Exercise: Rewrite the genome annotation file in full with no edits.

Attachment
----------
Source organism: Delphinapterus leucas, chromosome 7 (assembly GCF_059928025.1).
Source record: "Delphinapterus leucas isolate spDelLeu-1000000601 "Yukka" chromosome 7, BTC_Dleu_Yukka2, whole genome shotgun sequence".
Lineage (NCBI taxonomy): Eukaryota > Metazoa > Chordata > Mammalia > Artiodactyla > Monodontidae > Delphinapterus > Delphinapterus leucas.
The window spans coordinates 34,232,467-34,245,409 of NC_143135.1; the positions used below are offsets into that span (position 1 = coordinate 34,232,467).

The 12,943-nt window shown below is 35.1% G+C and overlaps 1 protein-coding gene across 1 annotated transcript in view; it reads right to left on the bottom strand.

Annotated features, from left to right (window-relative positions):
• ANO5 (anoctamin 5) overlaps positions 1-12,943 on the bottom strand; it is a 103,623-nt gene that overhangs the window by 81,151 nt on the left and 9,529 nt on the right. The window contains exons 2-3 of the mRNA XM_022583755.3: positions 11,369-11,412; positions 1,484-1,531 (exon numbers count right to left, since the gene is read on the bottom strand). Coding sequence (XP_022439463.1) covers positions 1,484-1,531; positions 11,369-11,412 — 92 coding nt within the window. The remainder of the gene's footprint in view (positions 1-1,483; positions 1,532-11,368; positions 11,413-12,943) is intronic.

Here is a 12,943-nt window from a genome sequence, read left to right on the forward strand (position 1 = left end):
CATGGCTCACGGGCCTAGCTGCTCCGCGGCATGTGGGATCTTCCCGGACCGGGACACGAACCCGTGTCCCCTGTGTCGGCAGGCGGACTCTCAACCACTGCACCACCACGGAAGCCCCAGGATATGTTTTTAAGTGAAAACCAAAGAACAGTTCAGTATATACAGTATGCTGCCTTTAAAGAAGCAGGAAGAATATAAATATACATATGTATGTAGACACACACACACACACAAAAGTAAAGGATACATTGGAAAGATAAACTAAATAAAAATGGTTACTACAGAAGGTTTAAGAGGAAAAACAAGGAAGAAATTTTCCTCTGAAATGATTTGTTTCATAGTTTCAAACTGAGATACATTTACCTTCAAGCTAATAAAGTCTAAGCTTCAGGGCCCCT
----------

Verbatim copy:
Source organism: Delphinapterus leucas, chromosome 7 (assembly GCF_059928025.1).
Source record: "Delphinapterus leucas isolate spDelLeu-1000000601 "Yukka" chromosome 7, BTC_Dleu_Yukka2, whole genome shotgun sequence".
Lineage (NCBI taxonomy): Eukaryota > Metazoa > Chordata > Mammalia > Artiodactyla > Monodontidae > Delphinapterus > Delphinapterus leucas.
The window spans coordinates 34,232,467-34,245,409 of NC_143135.1; the positions used below are offsets into that span (position 1 = coordinate 34,232,467).

The 12,943-nt window shown below is 35.1% G+C and overlaps 1 protein-coding gene across 1 annotated transcript in view; it reads right to left on the bottom strand.

Annotated features, from left to right (window-relative positions):
• ANO5 (anoctamin 5) overlaps positions 1-12,943 on the bottom strand; it is a 103,623-nt gene that overhangs the window by 81,151 nt on the left and 9,529 nt on the right. The window contains exons 2-3 of the mRNA XM_022583755.3: positions 11,369-11,412; positions 1,484-1,531 (exon numbers count right to left, since the gene is read on the bottom strand). Coding sequence (XP_022439463.1) covers positions 1,484-1,531; positions 11,369-11,412 — 92 coding nt within the window. The remainder of the gene's footprint in view (positions 1-1,483; positions 1,532-11,368; positions 11,413-12,943) is intronic.

Here is a 12,943-nt window from a genome sequence, read left to right on the forward strand (position 1 = left end):
CATGGCTCACGGGCCTAGCTGCTCCGCGGCATGTGGGATCTTCCCGGACCGGGACACGAACCCGTGTCCCCTGTGTCGGCAGGCGGACTCTCAACCACTGCACCACCACGGAAGCCCCAGGATATGTTTTTAAGTGAAAACCAAAGAACAGTTCAGTATATACAGTATGCTGCCTTTAAAGAAGCAGGAAGAATATAAATATACATATGTATGTAGACACACACACACACACAAAAGTAAAGGATACATTGGAAAGATAAACTAAATAAAAATGGTTACTACAGAAGGTTTAAGAGGAAAAACAAGGAAGAAATTTTCCTCTGAAATGATTTGTTTCATAGTTTCAAACTGAGATACATTTACCTTCAAGCTAATAAAGTCTAAGCTTCAGGGCCCCT